Matt is the former News Editor for The Next Web. You can follow him on Twitter, subscribe to his updates on Facebook and catch up with him Matt is the former News Editor for The Next Web. You can follow him on Twitter, subscribe to his updates on Facebook and catch up with him on Google+.
Perhaps the most popular smartphone-based video app (besides YouTube), Socialcam has been acquired by Autodesk for $60 million, helping Autodesk’s mission of “helping everybody imagine, design and create a better world.”
Autodesk, which is known for its pioneering 3D design software, says it will integrate Socialcam into its portfolio of apps, services and art and design communities, working to build its userbase alongside its Pixlr, SketchBook and 123D tools.
Following Facebook’s $1 billion acquisition of Instagram, all eyes have been on mobile video applications and their ability to help smartphone users capture short (read: viral) video clips and share them across the Web. In April, the service’s founders announced on Hacker news that it had attracted 4 million new users in one weekend, shortly after becoming the top free app on the App Store via a FreeAppADay promotion.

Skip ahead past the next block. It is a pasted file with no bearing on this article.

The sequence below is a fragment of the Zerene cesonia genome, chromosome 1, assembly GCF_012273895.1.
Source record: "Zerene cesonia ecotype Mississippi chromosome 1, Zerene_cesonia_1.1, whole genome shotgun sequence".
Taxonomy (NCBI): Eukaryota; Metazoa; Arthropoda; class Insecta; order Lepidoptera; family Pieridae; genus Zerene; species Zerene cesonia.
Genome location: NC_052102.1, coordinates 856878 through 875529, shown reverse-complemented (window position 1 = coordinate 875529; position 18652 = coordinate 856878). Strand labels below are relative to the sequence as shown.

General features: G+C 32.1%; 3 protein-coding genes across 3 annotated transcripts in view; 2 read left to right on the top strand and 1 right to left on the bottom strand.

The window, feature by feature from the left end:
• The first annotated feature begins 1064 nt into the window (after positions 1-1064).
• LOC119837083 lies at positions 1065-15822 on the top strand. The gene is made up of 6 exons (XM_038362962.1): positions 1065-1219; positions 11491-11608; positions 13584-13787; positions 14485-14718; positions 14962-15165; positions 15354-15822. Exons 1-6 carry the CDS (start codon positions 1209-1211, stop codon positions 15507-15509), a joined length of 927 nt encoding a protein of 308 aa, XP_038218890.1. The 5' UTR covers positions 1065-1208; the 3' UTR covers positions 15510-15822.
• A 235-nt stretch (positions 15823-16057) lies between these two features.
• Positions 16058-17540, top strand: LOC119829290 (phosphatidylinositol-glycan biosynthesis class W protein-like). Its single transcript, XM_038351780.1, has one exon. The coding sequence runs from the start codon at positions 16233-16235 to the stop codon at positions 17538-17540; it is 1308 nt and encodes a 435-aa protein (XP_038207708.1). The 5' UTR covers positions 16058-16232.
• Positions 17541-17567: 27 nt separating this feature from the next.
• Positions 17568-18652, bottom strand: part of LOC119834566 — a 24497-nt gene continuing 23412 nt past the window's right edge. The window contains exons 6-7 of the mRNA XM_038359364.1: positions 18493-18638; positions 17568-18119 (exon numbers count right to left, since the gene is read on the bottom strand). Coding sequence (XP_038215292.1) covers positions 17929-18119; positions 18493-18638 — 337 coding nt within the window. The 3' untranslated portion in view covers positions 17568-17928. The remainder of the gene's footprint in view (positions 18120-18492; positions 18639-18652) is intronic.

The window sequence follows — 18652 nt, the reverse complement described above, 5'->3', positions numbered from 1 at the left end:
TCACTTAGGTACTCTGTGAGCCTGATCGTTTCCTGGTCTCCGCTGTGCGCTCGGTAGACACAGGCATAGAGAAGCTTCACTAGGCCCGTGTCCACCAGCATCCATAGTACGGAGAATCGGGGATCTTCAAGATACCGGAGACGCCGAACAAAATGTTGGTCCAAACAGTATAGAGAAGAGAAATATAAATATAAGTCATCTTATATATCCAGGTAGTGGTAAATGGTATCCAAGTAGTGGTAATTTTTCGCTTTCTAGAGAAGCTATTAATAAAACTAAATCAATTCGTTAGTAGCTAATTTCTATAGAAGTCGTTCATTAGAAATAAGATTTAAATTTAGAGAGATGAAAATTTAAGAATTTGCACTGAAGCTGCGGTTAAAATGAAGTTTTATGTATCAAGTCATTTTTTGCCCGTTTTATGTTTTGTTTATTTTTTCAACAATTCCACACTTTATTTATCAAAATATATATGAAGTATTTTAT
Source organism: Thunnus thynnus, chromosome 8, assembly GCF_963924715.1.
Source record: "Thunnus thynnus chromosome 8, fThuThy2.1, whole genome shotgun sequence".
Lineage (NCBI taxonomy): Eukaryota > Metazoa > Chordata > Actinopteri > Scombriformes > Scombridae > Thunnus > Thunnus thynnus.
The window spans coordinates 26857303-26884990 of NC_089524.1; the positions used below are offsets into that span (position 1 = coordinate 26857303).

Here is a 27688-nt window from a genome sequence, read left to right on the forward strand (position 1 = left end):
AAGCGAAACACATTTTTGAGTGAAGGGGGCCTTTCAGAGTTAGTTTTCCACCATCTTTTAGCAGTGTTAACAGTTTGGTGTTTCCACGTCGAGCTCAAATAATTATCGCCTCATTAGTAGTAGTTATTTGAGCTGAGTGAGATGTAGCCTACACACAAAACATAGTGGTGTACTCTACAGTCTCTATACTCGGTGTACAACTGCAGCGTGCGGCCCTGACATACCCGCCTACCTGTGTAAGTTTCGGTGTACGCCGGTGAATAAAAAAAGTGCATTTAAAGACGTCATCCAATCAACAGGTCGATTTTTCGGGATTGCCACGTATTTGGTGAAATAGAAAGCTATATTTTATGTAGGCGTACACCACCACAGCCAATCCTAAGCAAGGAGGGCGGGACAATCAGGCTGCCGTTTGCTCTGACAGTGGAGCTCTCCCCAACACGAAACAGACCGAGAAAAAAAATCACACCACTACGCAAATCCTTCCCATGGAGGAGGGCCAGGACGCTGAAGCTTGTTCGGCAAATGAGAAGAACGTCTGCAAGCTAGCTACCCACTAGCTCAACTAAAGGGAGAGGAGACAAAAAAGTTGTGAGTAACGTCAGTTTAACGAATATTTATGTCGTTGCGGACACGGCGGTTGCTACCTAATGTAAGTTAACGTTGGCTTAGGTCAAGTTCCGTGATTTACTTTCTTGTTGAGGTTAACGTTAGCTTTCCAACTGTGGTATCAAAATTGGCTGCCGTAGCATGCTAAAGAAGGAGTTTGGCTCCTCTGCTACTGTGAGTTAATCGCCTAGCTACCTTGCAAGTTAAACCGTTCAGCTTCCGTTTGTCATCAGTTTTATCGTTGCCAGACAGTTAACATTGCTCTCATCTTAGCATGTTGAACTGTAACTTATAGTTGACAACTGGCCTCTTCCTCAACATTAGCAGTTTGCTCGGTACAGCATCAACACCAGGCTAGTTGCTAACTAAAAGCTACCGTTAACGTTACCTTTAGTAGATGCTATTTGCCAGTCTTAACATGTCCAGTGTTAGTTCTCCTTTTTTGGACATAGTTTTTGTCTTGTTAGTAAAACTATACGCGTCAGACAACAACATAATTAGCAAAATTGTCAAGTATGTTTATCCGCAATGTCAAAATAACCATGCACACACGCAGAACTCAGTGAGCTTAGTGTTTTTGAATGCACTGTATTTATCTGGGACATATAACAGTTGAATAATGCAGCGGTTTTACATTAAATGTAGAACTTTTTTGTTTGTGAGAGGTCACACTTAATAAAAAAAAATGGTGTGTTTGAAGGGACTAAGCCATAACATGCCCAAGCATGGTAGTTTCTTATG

However, Socialcam has received its fair share of criticism.
In May, TNW’s Drew Olanoff cast the spotlight on the service after it appeared to be using popular YouTube videos to bring new users to the platform, forcing them to download the app to see videos that were not created by its users.
Socialcam’s CEO Michael Seibel told The Next Web that “In order to win the video creation space, we have to understand the video creation space” and that the company was focusing on the “consumption” part of the video experience.
Since then, the company has put a lot of its focus into bring brands to its platform, signing up Oprah’s television network OWN and sporting teams the Brooklyn Nets, Milwaukee Bucks, New York Jets, and Philadelphia 76ers.
With these brands behind it, Autodesk obviously thought that $60 million was a good enough deal to help it build out its social offering, although it’s quite a way off the $1 billion Instagram managed to grab from Facebook.
[Image Credit: Robert S. Donovan]
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